LONDON • Nespresso, part of food giant Nestle, aims to use sustainable aluminium in all of its coffee capsules by 2020, under a deal with mining major Rio Tinto announced yesterday.
Both companies have faced criticism for adding to pressure on the planet, with campaigners saying Nespresso coffee machines are wasteful and many of the used capsules end up in landfills.
Under the deal, Anglo-Australian Rio Tinto will supply aluminium produced with renewable power and respect for biodiversity to Nespresso, the world leader in the coffee pod market.
The companies are seeking to position themselves as sustainable to boost their investor and customer appeal, and Nespresso has committed to 100 per cent sustainable aluminium for its capsules by 2020, Rio Tinto said in a statement.
Rio Tinto chief executive Jean-Sebastien Jacques said last month that miners needed new partnerships as the sector competes for talent and seeks to improve its image.
Its aluminium assets use hydropower - for economic as well as environmental reasons - and in April, the miner became the world's first aluminium producer to be certified by the Aluminium Stewardship Initiative (ASI).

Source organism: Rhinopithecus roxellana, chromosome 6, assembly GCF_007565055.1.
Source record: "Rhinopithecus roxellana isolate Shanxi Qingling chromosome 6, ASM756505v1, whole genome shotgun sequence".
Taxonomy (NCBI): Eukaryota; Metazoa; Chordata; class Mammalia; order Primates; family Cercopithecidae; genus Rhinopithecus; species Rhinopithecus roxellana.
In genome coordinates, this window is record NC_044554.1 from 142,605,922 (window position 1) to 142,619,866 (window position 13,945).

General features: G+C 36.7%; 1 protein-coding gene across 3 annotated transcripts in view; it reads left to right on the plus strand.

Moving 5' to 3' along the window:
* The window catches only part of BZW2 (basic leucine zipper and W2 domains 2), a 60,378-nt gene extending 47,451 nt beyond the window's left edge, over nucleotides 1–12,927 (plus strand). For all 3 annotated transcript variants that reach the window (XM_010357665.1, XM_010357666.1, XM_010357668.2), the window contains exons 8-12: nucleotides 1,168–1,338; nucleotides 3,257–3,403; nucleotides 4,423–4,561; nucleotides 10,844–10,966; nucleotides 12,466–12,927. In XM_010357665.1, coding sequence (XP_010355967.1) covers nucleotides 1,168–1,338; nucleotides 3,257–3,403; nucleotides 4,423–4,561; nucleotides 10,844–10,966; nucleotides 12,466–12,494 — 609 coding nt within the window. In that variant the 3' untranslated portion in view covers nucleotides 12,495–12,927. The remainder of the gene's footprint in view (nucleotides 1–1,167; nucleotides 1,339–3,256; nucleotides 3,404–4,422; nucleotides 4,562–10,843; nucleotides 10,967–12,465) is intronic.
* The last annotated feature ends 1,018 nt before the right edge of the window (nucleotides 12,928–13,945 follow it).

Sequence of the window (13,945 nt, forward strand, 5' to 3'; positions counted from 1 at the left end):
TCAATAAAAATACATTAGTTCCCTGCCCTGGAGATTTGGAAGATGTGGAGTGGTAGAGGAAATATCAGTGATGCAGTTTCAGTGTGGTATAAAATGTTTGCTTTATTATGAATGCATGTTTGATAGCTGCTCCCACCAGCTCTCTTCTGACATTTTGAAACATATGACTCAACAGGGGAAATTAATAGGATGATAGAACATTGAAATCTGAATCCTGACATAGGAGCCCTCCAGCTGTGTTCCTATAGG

ASI standards are based on protecting biodiversity, respecting indigenous peoples' rights and traceability throughout the supply chain, as well as lower emissions and renewable energy.
So far, only part of Rio's aluminium production is ASI-certified. Rio Tinto sales and marketing vice-president Tolga Egrilmezer said in an interview that the deal with Nespresso was "a significant milestone for the industry" towards wider use of responsibly sourced aluminium.
While the mining sector has recovered from the commodity crash of 2015-16, it is struggling to win investment because of concerns about governance in difficult regions where mines are often located and because of its exposure to coal, the most carbon-intensive fuel. Rio Tinto has sold its coal mines, but still uses coal power in some operations.
In May, Rio Tinto announced a venture with aluminium maker Alcoa and Apple on technology to eliminate direct greenhouse gas emissions from the aluminium smelting process.
Rio has already supplied aluminium to Nespresso, but is not its exclusive supplier.
Nespresso said in an e-mail it would take time for all capsules to be ASI-certified, but it was working with its manufacturers to achieve this and on making recycling as easy as possible.
Holder of nearly a third of the coffee pod market, Nespresso faces competition from other companies marketing themselves as sustainable.
British coffee brand Halo said last Friday that it had created "the world's first fully home compostable paper-based coffee capsule and packaging", which can break down in about a month.